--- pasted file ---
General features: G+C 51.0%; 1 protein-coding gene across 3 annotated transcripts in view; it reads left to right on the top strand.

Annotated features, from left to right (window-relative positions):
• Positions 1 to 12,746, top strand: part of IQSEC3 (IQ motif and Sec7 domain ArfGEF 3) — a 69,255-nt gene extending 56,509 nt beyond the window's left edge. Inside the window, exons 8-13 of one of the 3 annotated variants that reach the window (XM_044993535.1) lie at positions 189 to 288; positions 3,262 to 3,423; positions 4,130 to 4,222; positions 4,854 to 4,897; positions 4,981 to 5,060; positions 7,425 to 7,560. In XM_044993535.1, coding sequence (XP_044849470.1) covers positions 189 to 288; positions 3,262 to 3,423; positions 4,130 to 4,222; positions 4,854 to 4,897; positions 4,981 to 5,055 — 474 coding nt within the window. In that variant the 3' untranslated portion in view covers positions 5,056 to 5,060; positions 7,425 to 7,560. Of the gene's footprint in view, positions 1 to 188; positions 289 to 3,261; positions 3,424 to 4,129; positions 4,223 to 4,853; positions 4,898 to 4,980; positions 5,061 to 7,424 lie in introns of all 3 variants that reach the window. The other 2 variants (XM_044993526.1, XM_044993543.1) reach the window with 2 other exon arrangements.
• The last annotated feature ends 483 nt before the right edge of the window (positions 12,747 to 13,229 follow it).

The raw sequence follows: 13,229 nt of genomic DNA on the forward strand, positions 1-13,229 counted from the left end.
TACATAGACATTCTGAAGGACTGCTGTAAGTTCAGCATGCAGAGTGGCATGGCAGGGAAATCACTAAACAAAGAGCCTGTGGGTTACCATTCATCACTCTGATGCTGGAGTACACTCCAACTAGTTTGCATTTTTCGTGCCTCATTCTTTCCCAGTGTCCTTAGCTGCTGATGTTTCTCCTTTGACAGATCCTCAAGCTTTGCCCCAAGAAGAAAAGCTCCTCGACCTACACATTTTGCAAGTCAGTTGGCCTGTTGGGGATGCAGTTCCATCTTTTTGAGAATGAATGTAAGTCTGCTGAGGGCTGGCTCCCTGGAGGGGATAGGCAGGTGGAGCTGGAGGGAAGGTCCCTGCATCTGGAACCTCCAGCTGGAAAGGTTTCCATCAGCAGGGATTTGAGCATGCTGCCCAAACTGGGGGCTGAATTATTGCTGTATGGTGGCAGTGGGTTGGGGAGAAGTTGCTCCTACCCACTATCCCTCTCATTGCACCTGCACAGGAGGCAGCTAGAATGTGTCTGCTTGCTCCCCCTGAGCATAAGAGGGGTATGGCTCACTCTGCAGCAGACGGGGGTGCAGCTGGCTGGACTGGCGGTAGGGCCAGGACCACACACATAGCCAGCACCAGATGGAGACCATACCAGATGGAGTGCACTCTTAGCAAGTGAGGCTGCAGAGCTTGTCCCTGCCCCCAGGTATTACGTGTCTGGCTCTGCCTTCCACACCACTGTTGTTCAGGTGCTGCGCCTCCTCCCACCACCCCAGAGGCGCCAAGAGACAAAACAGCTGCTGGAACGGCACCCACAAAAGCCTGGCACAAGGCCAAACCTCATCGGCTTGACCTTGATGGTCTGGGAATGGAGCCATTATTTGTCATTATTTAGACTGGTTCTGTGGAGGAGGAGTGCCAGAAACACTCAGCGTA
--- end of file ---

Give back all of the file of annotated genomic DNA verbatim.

General features: G+C 51.0%; 1 protein-coding gene across 3 annotated transcripts in view; it reads left to right on the top strand.

Annotated features, from left to right (window-relative positions):
• Positions 1 to 12,746, top strand: part of IQSEC3 (IQ motif and Sec7 domain ArfGEF 3) — a 69,255-nt gene extending 56,509 nt beyond the window's left edge. Inside the window, exons 8-13 of one of the 3 annotated variants that reach the window (XM_044993535.1) lie at positions 189 to 288; positions 3,262 to 3,423; positions 4,130 to 4,222; positions 4,854 to 4,897; positions 4,981 to 5,060; positions 7,425 to 7,560. In XM_044993535.1, coding sequence (XP_044849470.1) covers positions 189 to 288; positions 3,262 to 3,423; positions 4,130 to 4,222; positions 4,854 to 4,897; positions 4,981 to 5,055 — 474 coding nt within the window. In that variant the 3' untranslated portion in view covers positions 5,056 to 5,060; positions 7,425 to 7,560. Of the gene's footprint in view, positions 1 to 188; positions 289 to 3,261; positions 3,424 to 4,129; positions 4,223 to 4,853; positions 4,898 to 4,980; positions 5,061 to 7,424 lie in introns of all 3 variants that reach the window. The other 2 variants (XM_044993526.1, XM_044993543.1) reach the window with 2 other exon arrangements.
• The last annotated feature ends 483 nt before the right edge of the window (positions 12,747 to 13,229 follow it).

The raw sequence follows: 13,229 nt of genomic DNA on the forward strand, positions 1-13,229 counted from the left end.
TACATAGACATTCTGAAGGACTGCTGTAAGTTCAGCATGCAGAGTGGCATGGCAGGGAAATCACTAAACAAAGAGCCTGTGGGTTACCATTCATCACTCTGATGCTGGAGTACACTCCAACTAGTTTGCATTTTTCGTGCCTCATTCTTTCCCAGTGTCCTTAGCTGCTGATGTTTCTCCTTTGACAGATCCTCAAGCTTTGCCCCAAGAAGAAAAGCTCCTCGACCTACACATTTTGCAAGTCAGTTGGCCTGTTGGGGATGCAGTTCCATCTTTTTGAGAATGAATGTAAGTCTGCTGAGGGCTGGCTCCCTGGAGGGGATAGGCAGGTGGAGCTGGAGGGAAGGTCCCTGCATCTGGAACCTCCAGCTGGAAAGGTTTCCATCAGCAGGGATTTGAGCATGCTGCCCAAACTGGGGGCTGAATTATTGCTGTATGGTGGCAGTGGGTTGGGGAGAAGTTGCTCCTACCCACTATCCCTCTCATTGCACCTGCACAGGAGGCAGCTAGAATGTGTCTGCTTGCTCCCCCTGAGCATAAGAGGGGTATGGCTCACTCTGCAGCAGACGGGGGTGCAGCTGGCTGGACTGGCGGTAGGGCCAGGACCACACACATAGCCAGCACCAGATGGAGACCATACCAGATGGAGTGCACTCTTAGCAAGTGAGGCTGCAGAGCTTGTCCCTGCCCCCAGGTATTACGTGTCTGGCTCTGCCTTCCACACCACTGTTGTTCAGGTGCTGCGCCTCCTCCCACCACCCCAGAGGCGCCAAGAGACAAAACAGCTGCTGGAACGGCACCCACAAAAGCCTGGCACAAGGCCAAACCTCATCGGCTTGACCTTGATGGTCTGGGAATGGAGCCATTATTTGTCATTATTTAGACTGGTTCTGTGGAGGAGGAGTGCCAGAAACACTCAGCGTA